>>>> I imagine that this is a common enough issue to warrant a generic
>>>> solution. My suggestion is to formalize and implement something like:
>>>>
>>>> 	watchdog {
>>>> 		compatible = "linux,wdt-gpio";
>>>> 		...
>>>> 		provide-system-reset;
>>>> 	}
>>>>
>>>> with the sematic of: "This is the dedicated mechanism to reset this
>>>> machine."
>>>>
>>>
>>> Some systems have more than one means to reset it, which is why
>>> restart handlers have a priority. This in turn suggests that we should
>>> maybe have a means to set that priority dynamically for the imx2_wdt driver
>>> (or for watchdog drivers in general) instead of having it fixed at 128.
>>> That would also solve your problem, assuming there is a different
>>> (currently lower priority) means to reset the hardware in your system.
>>>
>>> Alternatively, can't you just blacklist the imx2-wdt driver ?
>>
>> After having another couple hours of sleep and a coffee, I wonder if
>> this is already done, and the reboot just fails _because_ the imx2_wdt
>> is _not_ loaded. Is that the case ?
> 
> Right, I disabled the imx2_wdt driver.
>  
>> If so, it looks like you want the reset functionality of the imx_wdt driver
>> but not its watchdog functionality.
> 
> My thought was to use the gpio-watchdog as reset source, but using the
> imx-watchdog only for reset but not watchdog is an obvious alternative I
> didn't think about.
> 
It isn't really something I would have thought to ever be relevant: If
a watchdog can be used to reset the system, and that method to reset
the system is known to work and supposed to be used, why not use it as
system watchdog ? So that use case is quite odd, especially since the
watchdog on that system can apparently be used to trigger an external
pin.

If we assume that there was a reason for not using the SoC watchdog,
we must also assume that using it to reset the system does not really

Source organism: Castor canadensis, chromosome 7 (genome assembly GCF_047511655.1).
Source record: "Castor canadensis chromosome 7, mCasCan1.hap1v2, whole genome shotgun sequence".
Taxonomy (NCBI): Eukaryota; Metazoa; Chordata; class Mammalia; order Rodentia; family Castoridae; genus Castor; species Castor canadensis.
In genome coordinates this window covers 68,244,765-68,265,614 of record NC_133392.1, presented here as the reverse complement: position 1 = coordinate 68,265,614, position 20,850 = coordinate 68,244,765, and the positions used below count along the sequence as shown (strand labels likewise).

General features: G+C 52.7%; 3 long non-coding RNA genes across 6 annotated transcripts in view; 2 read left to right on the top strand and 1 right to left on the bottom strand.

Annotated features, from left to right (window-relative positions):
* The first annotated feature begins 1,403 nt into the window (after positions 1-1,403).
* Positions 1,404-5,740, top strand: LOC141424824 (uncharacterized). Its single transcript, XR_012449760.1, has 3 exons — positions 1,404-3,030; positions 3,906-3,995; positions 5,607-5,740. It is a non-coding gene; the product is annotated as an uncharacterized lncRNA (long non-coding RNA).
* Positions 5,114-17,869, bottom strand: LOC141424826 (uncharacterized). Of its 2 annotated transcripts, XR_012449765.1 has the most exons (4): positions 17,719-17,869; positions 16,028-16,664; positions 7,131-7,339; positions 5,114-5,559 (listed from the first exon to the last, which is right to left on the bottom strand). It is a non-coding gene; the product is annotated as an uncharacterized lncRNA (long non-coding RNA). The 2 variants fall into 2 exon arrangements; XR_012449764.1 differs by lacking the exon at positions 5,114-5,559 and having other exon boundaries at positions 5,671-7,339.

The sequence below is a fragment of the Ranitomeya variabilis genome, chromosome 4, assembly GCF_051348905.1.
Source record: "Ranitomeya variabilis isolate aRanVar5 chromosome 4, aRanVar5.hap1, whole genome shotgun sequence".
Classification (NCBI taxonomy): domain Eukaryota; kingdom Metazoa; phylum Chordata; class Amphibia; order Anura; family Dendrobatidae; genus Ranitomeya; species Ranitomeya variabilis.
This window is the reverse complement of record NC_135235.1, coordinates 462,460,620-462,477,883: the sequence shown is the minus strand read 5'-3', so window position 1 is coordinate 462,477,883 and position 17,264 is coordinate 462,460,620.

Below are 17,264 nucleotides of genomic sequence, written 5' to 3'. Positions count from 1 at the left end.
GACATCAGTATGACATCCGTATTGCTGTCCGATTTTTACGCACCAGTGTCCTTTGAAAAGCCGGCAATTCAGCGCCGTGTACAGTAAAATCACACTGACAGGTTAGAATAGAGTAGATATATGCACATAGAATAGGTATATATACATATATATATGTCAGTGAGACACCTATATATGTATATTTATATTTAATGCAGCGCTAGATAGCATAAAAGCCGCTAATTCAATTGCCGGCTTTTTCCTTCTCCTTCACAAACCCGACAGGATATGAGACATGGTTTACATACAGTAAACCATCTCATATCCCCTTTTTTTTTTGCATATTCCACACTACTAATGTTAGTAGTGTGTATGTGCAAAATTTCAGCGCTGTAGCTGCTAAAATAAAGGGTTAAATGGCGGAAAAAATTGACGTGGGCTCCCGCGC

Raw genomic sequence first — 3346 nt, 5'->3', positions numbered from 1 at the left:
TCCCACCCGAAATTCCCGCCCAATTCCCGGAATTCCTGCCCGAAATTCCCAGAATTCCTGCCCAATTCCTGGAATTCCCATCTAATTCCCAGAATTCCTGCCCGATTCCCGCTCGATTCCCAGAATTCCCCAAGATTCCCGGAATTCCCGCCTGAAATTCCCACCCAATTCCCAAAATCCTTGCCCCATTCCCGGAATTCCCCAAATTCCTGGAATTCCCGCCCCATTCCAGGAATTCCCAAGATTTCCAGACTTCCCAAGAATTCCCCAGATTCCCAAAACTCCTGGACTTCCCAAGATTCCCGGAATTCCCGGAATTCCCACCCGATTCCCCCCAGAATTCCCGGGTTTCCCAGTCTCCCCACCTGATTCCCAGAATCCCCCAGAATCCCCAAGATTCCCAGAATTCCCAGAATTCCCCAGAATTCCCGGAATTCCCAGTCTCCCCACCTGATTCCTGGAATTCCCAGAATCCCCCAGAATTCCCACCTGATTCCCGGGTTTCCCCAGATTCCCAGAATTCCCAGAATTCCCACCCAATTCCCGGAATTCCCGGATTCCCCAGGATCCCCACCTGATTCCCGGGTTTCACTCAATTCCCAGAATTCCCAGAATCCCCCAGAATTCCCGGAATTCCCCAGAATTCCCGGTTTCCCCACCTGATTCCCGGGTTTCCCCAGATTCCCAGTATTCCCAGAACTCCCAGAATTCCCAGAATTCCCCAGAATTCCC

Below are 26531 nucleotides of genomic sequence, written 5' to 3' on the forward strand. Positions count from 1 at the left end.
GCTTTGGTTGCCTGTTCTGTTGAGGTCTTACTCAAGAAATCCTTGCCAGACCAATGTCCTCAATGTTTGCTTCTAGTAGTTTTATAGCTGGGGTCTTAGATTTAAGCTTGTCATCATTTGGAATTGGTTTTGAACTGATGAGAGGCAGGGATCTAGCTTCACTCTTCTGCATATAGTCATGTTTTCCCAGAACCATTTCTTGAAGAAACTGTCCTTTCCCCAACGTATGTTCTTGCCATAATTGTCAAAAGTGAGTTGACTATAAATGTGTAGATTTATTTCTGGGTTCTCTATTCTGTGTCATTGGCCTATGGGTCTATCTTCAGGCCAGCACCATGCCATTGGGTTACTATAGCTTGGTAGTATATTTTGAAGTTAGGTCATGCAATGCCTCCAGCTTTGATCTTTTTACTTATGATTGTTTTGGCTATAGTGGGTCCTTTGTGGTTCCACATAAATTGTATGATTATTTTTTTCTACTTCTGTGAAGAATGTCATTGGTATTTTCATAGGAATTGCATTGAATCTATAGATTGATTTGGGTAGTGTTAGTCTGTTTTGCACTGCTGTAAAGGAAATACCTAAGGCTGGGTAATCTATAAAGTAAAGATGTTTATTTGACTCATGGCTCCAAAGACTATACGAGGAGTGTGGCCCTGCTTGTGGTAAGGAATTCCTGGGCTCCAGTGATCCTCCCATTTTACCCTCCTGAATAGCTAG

work (otherwise, what would be the point of having a separate gpio
based watchdog in that system ?).

With that in mind, your other option kind of makes sense. The only
question would be how to express this in devicetree. I am certainly
open to accepting a patch introducing such a property/functionality
into the watchdog core.

Thanks,
Guenter

> So I either want to make the gpio-watchdog provide a restart handler or
> use the imx-watchdog driver to only provide a restart handler (but no
> watchdog functionality).
> 
>> And the above would be a suggestion to add a "generic" restart
>> functionality into the watchdog subsystem, one that uses a watchdog
>> with minimum timeout to reset the system, even if its driver doesn't
>> explicitly register a restart handler.  Is that what you are trying to
>> suggest ?
> 
> Yes, every watchdog could provide a restart handler with just using the
> watchdog callbacks.
> 
> Best regards
> Uwe
> 



[-- Attachment #2: OpenPGP digital signature --]
[-- Type: application/pgp-signature, Size: 833 bytes --]

^ permalink raw reply	[flat|nested] 11+ messages in thread

* Re: [RFC] Using a watchdog as system reset
  2020-10-06 21:04       ` Guenter Roeck
@ 2020-10-07  7:12         ` Uwe Kleine-König
  2020-10-07  7:25           ` Ahmad Fatoum
  0 siblings, 1 reply; 11+ messages in thread
From: Uwe Kleine-König @ 2020-10-07  7:12 UTC (permalink / raw)
  To: Guenter Roeck
  Cc: devicetree, linux-watchdog, Rob Herring, kernel,
	Wim Van Sebroeck, Frank Rowand


[-- Attachment #1: Type: text/plain, Size: 3923 bytes --]

Hello Guenter,

On Tue, Oct 06, 2020 at 02:04:10PM -0700, Guenter Roeck wrote:
> On 10/6/20 11:41 AM, Uwe Kleine-König wrote:
> > Hello Guenter,
> > 
> > On Tue, Oct 06, 2020 at 07:29:11AM -0700, Guenter Roeck wrote:
> >> On 10/6/20 4:56 AM, Guenter Roeck wrote:
> >>> On 10/6/20 3:29 AM, Uwe Kleine-König wrote:
> >>>> Hello,
> >>>>
> >>>> I have an i.MX25 system here with an external watchdog (using the
> >>>> gpio_wdt driver). So the internal watchdog (imx2_wdt) is unused.
> >>>>
> >>>> The problem with the unused imx2_wdt is that this usually provides the
> >>>> restart handler and now a reboot ends with
> >>>>
> >>>> 	reboot: Restarting system
> >>>> 	Reboot failed -- System halted
> >>>>
> >>>> until eventually the watchdog bites and resets the machine.
> >>>>
> >>>> I imagine that this is a common enough issue to warrant a generic
> >>>> solution. My suggestion is to formalize and implement something like:
> >>>>
> >>>> 	watchdog {
> >>>> 		compatible = "linux,wdt-gpio";
> >>>> 		...
> >>>> 		provide-system-reset;
> >>>> 	}
> >>>>
> >>>> with the sematic of: "This is the dedicated mechanism to reset this
> >>>> machine."
> >>>>
> >>>
> >>> Some systems have more than one means to reset it, which is why
> >>> restart handlers have a priority. This in turn suggests that we should
> >>> maybe have a means to set that priority dynamically for the imx2_wdt driver